Obviously, a skilled candidate with an advanced degree will cost a company more than somebody fresh out of grad school. As Widdifield points out, however, military types aren't accustomed to getting paid that much in the first place. Depending on their level of education and job description, they might accept anywhere between $55,000 and $84,000. The first figure, he says, is "the going rate in Columbus [Ohio] for a DC supervisor." The second is the approximate starting salary for a graduating MBA.

On top of that, the typical veteran with supply-chain or logistics experience is likely to be able to show leadership, take orders, focus on a goal, work long hours, adapt to changing conditions and function in an environment of chaos. (Not to mention be able to cope with a complex and deeply irrational bureaucracy.)

There's plenty of management material in that pool. In addition to the winding down of hostilities in Iraq and Afghanistan (one hopes), a new quality-control program by the Army is resulting in the release of many mid-level managers who are approaching retirement age. They include full colonels, lieutenant colonels and even some brigadier generals. Widdifield says those individuals should have a fairly easy time finding civilian jobs. More problematic are the prospects of soldiers from the enlisted ranks, along with junior and non-commissioned officers.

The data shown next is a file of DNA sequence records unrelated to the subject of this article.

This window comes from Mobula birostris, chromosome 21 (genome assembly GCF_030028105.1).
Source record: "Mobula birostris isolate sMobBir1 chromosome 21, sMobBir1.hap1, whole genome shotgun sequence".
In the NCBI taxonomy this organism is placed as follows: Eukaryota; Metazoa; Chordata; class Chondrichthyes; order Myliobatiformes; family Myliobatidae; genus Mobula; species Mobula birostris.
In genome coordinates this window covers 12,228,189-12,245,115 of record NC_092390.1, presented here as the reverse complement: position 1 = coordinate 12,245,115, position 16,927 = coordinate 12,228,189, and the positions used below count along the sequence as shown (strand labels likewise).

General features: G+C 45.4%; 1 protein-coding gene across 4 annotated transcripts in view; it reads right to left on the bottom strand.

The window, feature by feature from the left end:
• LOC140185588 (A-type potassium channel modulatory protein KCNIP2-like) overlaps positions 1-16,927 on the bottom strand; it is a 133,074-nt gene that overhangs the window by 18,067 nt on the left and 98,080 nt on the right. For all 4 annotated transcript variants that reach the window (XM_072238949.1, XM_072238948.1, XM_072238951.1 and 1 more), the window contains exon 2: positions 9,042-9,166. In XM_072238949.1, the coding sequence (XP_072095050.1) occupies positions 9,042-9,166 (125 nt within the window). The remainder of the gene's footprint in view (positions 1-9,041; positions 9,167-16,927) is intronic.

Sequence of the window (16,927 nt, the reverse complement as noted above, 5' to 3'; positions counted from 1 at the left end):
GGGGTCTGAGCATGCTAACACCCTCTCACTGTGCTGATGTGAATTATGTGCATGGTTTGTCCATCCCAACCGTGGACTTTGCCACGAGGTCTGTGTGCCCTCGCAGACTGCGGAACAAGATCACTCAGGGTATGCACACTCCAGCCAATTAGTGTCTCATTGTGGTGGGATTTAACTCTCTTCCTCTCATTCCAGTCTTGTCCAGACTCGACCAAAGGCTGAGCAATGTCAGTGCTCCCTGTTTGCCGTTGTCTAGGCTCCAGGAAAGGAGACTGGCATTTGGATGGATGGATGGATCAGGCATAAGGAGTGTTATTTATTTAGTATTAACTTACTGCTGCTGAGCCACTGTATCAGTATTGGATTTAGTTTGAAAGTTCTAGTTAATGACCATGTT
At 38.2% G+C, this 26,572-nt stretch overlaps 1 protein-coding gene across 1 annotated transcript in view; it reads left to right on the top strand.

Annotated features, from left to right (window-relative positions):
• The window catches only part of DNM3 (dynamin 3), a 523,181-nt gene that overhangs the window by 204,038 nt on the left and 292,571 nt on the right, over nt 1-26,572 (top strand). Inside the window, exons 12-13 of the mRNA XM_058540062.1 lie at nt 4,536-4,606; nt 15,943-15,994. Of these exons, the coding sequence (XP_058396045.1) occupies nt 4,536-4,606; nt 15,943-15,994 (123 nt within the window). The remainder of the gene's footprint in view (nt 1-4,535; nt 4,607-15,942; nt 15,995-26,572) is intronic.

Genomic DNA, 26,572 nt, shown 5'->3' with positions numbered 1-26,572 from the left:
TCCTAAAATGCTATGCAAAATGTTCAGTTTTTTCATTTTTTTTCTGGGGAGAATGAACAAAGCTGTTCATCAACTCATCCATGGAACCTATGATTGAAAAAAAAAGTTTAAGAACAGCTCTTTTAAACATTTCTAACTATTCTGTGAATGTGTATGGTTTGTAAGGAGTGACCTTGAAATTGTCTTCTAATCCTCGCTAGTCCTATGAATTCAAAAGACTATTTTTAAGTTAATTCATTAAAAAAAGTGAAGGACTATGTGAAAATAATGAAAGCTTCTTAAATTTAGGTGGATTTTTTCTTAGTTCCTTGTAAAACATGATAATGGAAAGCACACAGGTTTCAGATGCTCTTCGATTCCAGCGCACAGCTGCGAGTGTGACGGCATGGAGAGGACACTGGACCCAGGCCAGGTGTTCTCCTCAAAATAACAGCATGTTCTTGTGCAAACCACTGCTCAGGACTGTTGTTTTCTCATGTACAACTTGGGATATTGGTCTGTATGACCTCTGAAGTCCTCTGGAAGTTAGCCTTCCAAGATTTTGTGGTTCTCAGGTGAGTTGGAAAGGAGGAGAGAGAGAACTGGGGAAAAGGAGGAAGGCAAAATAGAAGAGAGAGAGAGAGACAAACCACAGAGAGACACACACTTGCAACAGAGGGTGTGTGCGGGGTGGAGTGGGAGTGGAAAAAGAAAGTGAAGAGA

A number of companies are already showing interest. They include Exel, J.B. Hunt, CSX, Limited Brands, Crane Worldwide and Hellman Worldwide Logistics. But many more need to step up.

Efforts in most quarters are still in the early stages. A strong network between the military and private sector, matching job candidates with potential employers, has yet to be put into place. A big step in that direction was the creation in 2008 of the Employer Partnership of the Armed Forces, spearheaded by the Army Reserve and National Guard. It offers a web portal which guides job seekers in finding careers and companies within their areas of interest. The site includes a resume-building tool which helps to translate their experience into civilian terms.

That's no easy task. For all the lip service many businesses give to veterans, they often don't value - or can't quantify - the talents that they bring to the job. That's one reason why the unemployment rate among veterans leaving active service over the past decade stood at 11.5 percent in 2010, versus 9.4 percent for non-veterans. (The number is much higher for those aged 18 to 24 - 30.4 percent in October of last year.)